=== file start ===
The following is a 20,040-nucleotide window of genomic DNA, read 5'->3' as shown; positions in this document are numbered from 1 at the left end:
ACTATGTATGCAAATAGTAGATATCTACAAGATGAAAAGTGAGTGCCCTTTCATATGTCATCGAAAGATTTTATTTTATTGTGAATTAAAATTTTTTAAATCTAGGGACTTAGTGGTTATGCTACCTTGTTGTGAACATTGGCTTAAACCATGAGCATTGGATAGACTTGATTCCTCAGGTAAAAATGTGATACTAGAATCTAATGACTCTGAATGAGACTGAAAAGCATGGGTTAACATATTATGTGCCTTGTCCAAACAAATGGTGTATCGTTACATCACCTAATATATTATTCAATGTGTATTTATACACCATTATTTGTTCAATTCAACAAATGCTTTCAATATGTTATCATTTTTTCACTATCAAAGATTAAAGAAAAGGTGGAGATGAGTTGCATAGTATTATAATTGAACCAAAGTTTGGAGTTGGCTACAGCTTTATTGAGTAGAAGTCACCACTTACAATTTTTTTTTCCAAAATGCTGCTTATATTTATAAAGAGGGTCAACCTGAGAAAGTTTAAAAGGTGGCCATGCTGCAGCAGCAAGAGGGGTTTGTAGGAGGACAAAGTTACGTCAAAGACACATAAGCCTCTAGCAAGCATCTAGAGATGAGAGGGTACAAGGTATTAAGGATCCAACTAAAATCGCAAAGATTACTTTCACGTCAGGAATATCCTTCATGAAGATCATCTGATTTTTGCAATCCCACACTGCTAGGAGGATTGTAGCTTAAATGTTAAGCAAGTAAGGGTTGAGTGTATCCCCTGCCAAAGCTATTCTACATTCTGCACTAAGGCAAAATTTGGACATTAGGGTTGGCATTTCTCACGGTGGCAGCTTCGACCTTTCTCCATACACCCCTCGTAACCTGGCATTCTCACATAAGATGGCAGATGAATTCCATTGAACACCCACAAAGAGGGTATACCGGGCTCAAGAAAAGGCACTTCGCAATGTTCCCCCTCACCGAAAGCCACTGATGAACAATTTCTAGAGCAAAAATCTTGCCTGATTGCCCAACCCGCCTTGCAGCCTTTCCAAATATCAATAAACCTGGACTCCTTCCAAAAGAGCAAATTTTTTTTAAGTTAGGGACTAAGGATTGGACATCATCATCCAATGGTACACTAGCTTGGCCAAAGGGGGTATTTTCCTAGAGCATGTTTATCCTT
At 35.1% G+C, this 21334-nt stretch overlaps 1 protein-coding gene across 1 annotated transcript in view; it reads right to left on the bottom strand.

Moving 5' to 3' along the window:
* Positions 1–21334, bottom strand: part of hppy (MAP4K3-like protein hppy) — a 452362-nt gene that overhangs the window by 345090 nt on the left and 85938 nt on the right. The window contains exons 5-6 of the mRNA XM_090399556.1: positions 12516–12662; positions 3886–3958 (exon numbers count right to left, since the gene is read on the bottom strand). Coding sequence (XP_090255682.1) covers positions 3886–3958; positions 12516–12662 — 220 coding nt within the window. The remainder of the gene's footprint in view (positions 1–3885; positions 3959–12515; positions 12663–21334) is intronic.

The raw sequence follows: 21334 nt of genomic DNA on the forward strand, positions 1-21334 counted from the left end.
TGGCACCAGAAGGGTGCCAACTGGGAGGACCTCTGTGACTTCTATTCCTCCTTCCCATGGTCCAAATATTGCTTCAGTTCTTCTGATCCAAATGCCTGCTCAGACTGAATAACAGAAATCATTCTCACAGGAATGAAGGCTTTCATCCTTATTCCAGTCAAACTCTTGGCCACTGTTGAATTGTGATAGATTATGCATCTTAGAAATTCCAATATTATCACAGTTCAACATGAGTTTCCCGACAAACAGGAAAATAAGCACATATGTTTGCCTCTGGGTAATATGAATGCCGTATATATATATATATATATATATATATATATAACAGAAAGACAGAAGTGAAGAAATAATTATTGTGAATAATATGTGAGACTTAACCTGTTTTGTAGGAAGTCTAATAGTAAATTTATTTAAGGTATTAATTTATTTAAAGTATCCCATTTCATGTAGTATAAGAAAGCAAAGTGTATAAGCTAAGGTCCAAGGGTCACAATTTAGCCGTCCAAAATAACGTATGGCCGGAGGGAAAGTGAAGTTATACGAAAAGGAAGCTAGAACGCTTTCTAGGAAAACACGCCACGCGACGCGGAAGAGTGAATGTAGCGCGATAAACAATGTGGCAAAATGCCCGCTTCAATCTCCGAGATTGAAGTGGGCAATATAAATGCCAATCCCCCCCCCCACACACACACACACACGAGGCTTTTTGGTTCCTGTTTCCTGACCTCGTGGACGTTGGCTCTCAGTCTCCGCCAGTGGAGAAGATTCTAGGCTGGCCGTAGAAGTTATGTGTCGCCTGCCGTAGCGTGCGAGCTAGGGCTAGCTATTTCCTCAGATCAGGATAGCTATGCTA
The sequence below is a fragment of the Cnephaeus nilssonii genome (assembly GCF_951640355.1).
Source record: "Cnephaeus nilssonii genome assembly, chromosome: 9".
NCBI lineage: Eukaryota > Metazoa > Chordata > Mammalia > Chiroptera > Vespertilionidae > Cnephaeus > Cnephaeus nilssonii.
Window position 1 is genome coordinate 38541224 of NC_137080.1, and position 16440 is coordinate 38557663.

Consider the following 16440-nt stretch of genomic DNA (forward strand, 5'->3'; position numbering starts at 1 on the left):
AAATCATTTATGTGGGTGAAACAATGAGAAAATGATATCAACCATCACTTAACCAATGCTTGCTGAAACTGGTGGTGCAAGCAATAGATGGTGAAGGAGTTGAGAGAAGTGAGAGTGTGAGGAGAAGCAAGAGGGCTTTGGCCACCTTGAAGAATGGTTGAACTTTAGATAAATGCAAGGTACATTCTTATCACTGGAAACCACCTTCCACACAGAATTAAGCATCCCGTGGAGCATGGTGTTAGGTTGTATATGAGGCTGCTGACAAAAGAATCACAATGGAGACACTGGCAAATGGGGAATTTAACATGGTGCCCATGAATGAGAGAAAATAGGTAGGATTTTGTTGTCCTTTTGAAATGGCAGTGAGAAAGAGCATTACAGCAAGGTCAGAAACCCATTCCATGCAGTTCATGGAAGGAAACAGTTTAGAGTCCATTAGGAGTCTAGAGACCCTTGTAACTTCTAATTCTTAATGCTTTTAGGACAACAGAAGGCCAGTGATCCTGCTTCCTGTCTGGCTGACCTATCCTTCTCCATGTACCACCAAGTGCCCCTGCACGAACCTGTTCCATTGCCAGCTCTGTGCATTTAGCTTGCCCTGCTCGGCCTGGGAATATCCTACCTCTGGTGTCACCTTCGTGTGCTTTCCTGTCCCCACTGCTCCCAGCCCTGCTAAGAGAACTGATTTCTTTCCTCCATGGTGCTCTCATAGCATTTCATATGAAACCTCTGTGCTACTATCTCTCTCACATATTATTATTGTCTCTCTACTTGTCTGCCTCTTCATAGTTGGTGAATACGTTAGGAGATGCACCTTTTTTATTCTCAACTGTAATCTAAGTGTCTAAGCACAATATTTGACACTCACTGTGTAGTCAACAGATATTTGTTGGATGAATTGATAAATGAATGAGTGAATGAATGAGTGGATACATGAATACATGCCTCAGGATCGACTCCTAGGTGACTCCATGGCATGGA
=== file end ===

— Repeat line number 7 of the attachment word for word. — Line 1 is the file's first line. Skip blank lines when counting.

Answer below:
TGGCACCAGAAGGGTGCCAACTGGGAGGACCTCTGTGACTTCTATTCCTCCTTCCCATGGTCCAAATATTGCTTCAGTTCTTCTGATCCAAATGCCTGCTCAGACTGAATAACAGAAATCATTCTCACAGGAATGAAGGCTTTCATCCTTATTCCAGTCAAACTCTTGGCCACTGTTGAATTGTGATAGATTATGCATCTTAGAAATTCCAATATTATCACAGTTCAACATGAGTTTCCCGACAAACAGGAAAATAAGCACATATGTTTGCCTCTGGGTAATATGAATGCCGTATATATATATATATATATATATATATATATAACAGAAAGACAGAAGTGAAGAAATAATTATTGTGAATAATATGTGAGACTTAACCTGTTTTGTAGGAAGTCTAATAGTAAATTTATTTAAGGTATTAATTTATTTAAAGTATCCCATTTCATGTAGTATAAGAAAGCAAAGTGTATAAGCTAAGGTCCAAGGGTCACAATTTAGCCGTCCAAAATAACGTATGGCCGGAGGGAAAGTGAAGTTATACGAAAAGGAAGCTAGAACGCTTTCTAGGAAAACACGCCACGCGACGCGGAAGAGTGAATGTAGCGCGATAAACAATGTGGCAAAATGCCCGCTTCAATCTCCGAGATTGAAGTGGGCAATATAAATGCCAATCCCCCCCCCCACACACACACACACACGAGGCTTTTTGGTTCCTGTTTCCTGACCTCGTGGACGTTGGCTCTCAGTCTCCGCCAGTGGAGAAGATTCTAGGCTGGCCGTAGAAGTTATGTGTCGCCTGCCGTAGCGTGCGAGCTAGGGCTAGCTATTTCCTCAGATCAGGATAGCTATGCTA